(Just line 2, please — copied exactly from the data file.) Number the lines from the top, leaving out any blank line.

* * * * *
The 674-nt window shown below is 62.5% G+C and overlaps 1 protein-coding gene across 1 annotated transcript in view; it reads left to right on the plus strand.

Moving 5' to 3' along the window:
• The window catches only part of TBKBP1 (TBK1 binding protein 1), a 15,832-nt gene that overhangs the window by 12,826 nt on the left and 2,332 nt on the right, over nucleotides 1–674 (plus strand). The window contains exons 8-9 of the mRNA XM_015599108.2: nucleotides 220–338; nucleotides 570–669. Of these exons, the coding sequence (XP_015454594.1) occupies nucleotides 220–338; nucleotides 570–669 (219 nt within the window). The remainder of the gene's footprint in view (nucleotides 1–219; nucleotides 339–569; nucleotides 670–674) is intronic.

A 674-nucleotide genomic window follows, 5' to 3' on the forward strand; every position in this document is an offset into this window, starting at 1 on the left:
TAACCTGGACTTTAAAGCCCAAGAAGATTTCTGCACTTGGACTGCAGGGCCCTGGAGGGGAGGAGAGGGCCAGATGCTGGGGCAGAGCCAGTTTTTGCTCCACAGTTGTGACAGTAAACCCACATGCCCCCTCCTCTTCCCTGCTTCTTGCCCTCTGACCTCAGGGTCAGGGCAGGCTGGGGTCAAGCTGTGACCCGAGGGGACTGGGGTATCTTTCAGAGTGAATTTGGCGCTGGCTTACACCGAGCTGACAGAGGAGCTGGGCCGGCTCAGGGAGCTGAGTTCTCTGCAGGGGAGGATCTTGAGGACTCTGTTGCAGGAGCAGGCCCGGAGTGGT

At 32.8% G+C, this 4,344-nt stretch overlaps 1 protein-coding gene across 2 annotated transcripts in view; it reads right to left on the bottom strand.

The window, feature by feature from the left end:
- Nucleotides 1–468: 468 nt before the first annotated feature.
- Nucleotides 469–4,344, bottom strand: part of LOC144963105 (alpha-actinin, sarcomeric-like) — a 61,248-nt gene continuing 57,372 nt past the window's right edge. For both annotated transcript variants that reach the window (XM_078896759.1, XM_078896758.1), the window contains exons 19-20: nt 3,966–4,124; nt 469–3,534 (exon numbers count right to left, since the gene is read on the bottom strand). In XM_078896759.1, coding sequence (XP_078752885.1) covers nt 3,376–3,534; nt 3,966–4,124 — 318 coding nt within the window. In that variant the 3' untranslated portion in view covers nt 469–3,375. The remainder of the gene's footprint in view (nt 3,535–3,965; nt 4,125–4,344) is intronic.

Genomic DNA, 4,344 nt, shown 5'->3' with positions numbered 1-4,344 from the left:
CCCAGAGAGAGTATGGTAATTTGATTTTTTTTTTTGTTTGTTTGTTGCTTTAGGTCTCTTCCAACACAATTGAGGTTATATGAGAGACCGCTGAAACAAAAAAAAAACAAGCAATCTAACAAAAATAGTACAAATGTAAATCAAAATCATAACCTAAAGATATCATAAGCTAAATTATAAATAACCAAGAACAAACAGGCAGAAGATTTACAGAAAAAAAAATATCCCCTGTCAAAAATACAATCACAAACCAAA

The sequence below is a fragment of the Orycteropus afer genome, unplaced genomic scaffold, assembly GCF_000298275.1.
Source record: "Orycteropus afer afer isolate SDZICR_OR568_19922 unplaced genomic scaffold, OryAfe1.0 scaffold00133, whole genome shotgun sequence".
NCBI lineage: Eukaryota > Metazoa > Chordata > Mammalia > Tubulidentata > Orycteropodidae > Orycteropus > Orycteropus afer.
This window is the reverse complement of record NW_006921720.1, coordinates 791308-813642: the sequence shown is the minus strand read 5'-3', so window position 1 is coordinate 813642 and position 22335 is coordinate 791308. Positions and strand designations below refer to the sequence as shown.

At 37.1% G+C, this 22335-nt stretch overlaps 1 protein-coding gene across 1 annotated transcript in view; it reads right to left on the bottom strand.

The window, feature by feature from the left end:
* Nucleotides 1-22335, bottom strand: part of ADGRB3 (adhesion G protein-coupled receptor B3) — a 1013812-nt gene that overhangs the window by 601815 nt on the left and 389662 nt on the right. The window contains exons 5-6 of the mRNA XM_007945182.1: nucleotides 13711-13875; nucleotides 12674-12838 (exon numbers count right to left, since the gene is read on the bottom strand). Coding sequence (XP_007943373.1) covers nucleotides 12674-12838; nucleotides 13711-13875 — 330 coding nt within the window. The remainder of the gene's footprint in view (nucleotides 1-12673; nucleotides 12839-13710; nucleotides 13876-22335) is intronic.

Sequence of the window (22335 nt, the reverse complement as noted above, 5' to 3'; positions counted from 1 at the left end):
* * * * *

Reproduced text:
Moving 5' to 3' along the window: